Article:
Lurie says Eagles doing business as they always have

Jeffrey Lurie watches practice with Andy Reid. "We're about as far from a dream team as we can be," the Eagles owner said.
Jeffrey Lurie watches practice with Andy Reid. "We're about as far from a dream team as we can be," the Eagles owner said. (ED HILLE / Staff Photographer)
Posted: August 05, 2011

BETHLEHEM, Pa. - From Jeff Lurie's point of view, once you strip away the lockout mess and the noise that has engulfed the first week of training camp, the Eagles' approach to the coming season is nothing more than business as usual.

"We're doing what we always do," Lurie said Thursday at the Lehigh University practice fields. "We don't feel that philosophically there's been any change."

His view is that the team always spends to the salary cap, always puts the best team possible on the field, and always enters the season with the singular goal of winning a championship. If this particular run-up seems more energized or more urgent, that is merely outside perception, augmented perhaps by a few showy player acquisitions.

"In life, there are a lot of misperceptions," he said.

Well, true enough, although one could quibble that retaining salary-cap space until the end of the season and then pushing it forward with some late contract extensions is not quite the same thing as putting all one's nest eggs into that year's basket. That would be just what it is, though: a quibble.

And certainly, the Eagles have put a representative team on the field, usually a pretty good one, in almost all of Andy Reid's previous 12 seasons as head coach. There were big free-agent signings before this - Jevon Kearse, Asante Samuel, Terrell Owens, among others - and they have positioned themselves for a realistic Super Bowl run before.

This feels different, however, as much as Lurie might insist otherwise. The level of expectation was going to be high no matter what, largely because of Michael Vick's MVP-caliber 2010 season. There were no such expectations a year ago as the Eagles figured to need time to transition from Donovan McNabb to Kevin Kolb, and time to sort out a precarious defensive situation. The defensive problems were never solved - leading to the exit of coordinator Sean McDermott - but Vick's remarkable play helped paper over that deficiency.

In a real way, the expectation curve had been on a decline ever since the messy departure of Owens. That was coupled with the growing sense that great things would simply never happen here for McNabb. The organization was betting that Kolb could be the man, but not everyone was willing to take that bet. Within an amazing 16-month span, both of them would be traded, and, far from taking a step back, the Eagles likely will enter this season as favorites to win the conference and return to the Super Bowl.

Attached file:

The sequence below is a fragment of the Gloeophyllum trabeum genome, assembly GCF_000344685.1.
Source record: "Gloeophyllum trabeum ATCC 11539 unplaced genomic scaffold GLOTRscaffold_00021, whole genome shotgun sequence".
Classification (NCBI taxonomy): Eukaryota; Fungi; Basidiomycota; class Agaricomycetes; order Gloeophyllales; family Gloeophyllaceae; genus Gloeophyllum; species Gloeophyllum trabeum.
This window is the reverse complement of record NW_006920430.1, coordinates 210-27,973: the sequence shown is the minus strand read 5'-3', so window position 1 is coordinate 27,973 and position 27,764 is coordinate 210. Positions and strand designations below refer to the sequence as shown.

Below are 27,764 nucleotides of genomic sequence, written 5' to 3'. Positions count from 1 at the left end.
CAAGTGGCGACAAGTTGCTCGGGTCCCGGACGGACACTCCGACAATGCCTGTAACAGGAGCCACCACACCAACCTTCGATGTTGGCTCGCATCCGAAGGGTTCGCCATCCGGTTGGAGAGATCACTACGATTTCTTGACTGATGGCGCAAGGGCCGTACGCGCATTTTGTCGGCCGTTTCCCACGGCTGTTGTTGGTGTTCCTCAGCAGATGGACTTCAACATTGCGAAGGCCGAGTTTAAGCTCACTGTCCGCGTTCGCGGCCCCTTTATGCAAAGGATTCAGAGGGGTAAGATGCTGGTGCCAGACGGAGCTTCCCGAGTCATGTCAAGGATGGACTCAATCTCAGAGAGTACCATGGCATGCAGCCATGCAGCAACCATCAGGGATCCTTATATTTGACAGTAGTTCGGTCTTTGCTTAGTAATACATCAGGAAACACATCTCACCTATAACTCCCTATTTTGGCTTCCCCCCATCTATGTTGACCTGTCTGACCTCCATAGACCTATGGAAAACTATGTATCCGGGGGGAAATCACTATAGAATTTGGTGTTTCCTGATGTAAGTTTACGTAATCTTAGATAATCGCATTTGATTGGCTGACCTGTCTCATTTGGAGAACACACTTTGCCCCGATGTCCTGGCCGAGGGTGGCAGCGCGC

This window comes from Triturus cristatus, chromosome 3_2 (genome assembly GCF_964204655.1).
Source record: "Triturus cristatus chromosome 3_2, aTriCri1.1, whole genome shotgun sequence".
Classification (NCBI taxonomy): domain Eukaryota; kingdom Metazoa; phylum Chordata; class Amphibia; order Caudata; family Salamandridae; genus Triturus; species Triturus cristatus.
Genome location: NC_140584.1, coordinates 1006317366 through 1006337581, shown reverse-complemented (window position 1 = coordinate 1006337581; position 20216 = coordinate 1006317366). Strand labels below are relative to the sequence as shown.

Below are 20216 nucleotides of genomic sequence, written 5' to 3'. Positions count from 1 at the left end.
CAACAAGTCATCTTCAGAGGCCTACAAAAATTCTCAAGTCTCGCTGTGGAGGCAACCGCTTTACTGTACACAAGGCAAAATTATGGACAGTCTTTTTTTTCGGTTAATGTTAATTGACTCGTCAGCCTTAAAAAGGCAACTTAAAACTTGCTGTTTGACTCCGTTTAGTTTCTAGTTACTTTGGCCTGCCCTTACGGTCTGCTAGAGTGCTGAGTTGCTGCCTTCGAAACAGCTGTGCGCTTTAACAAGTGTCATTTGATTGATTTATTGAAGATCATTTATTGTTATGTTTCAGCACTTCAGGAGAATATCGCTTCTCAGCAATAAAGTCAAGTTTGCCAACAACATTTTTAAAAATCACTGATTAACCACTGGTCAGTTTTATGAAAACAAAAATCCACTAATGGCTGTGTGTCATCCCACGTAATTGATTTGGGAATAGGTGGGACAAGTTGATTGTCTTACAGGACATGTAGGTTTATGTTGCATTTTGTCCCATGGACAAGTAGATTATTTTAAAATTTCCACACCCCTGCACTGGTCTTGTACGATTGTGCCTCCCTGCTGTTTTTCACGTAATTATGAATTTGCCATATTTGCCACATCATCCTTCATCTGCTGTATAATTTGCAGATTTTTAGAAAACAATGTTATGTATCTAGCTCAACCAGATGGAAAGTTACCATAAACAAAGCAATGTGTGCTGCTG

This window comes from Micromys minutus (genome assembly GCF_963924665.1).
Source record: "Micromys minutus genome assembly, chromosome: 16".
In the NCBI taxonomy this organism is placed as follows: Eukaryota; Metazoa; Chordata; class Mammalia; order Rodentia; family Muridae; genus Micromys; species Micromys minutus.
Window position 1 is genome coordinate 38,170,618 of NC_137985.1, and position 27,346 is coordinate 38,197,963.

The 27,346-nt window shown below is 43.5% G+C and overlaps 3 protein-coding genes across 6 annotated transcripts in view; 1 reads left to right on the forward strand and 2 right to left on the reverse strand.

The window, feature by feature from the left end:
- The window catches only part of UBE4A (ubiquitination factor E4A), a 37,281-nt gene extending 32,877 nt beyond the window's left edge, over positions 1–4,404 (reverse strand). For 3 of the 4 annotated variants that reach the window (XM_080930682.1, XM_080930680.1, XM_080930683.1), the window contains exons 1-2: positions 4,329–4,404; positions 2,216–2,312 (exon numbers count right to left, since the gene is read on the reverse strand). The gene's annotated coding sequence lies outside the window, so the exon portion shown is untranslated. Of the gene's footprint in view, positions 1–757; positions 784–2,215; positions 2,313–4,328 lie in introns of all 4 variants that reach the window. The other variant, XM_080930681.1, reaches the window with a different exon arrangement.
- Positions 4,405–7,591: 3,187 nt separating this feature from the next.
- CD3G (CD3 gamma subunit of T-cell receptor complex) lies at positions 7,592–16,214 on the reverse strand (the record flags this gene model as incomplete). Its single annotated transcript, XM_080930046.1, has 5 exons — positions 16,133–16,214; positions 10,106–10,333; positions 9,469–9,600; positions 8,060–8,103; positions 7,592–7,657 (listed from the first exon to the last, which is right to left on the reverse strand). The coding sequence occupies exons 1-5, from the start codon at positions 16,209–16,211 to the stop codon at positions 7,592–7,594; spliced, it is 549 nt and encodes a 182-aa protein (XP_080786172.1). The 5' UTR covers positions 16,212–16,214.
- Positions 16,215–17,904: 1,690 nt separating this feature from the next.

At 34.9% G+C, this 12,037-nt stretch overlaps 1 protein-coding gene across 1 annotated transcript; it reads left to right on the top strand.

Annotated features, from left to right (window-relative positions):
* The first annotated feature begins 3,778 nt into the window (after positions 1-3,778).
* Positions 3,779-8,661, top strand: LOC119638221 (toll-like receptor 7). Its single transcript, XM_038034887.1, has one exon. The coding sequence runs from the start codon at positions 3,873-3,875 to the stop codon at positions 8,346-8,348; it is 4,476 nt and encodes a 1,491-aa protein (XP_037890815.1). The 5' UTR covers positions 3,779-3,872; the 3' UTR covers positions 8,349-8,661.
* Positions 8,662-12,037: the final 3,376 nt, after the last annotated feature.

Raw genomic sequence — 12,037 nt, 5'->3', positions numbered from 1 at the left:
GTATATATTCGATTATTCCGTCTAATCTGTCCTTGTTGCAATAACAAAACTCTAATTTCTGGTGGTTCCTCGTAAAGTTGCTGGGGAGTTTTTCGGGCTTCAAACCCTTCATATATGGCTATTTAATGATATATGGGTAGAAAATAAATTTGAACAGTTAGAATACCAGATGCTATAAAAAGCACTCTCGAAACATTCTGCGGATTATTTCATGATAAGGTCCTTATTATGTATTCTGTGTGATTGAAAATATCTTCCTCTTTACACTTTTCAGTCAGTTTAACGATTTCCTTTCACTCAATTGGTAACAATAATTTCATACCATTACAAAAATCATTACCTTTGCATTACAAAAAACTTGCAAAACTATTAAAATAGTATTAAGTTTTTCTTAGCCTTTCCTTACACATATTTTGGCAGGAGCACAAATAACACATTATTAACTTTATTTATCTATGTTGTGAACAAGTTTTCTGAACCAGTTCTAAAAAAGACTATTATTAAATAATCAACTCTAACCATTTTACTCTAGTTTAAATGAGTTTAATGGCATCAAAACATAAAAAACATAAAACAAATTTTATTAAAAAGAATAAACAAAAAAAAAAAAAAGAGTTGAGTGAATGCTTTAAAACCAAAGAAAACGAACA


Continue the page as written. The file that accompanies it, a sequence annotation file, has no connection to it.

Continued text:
Lurie didn't want to fuel that fire when he answered questions at his annual state-of-the-team news conference. He said the Packers were still the team to beat, and threw roses at the Falcons, Saints, Cowboys, Giants, and Rams as well. He didn't mention the Cardinals, and their fine new addition at quarterback, but maybe that was an oversight.

"We're about as far from a dream team as we can be," Lurie said. "The only dream team I know about is the Green Bay Packers. We 'dream' to be as good as the Green Bay Packers and hold that trophy. We're consciously trying to play catch-up in an aggressive way."

It must gall the organization that for all its success - and it is an unquestioned success, both competitively and financially - the trophy has always gone elsewhere. Whether that embarrassment finally reached a critical mass, or whether circumstances have simply collided in a fortunate way, the Eagles have positioned themselves better than ever before to add that missing piece.

"We only have one goal. We've won so many division titles, been in five championship games, the Super Bowl. The only goal for us is to win the Super Bowl," Lurie said. "We've kind of done it all, and the primary and total focus is, 'What is it going to take?' "

We all know the litany of successes. The Eagles have made the postseason in nine of the last 11 seasons. They have averaged more than 10 regular-season wins in that span. They have been as consistent as the stream of fans entering Lincoln Financial Field.

The failures are just as familiar. Postseason games under Reid: 10-9. Postseason games after the divisional round: 1-5. Last playoff win: Jan. 11, 2009.

Someone asked Lurie if he could point to one reason January and February always manage to erase September through December.

"I don't have a great answer for that. It could be the performance of a couple of players. It could be bad luck because a couple of guys couldn't play that day because of injuries. Certain players just thrive in the clutch. Not everybody is Tom Brady," Lurie said.

"You just set yourself up as best as possible. You've got to try to maximize talent and maximize depth, and that doesn't go hand in hand."

He's right that there isn't one easy answer. Otherwise, the problem would be just as easy to solve. The only real answer is that they just weren't good enough in the past. So far in this training camp, the Eagles look like an organization that doesn't want to hear that reason again.

"It's a long season," Lurie said, a little wistfully, "and a lot of it is just a question of playing well in that final game or two."

Yes, we've noticed. And, like it or not, something more is expected this time.

Contact columnist Bob Ford at Read his blog, "Post Patterns," at

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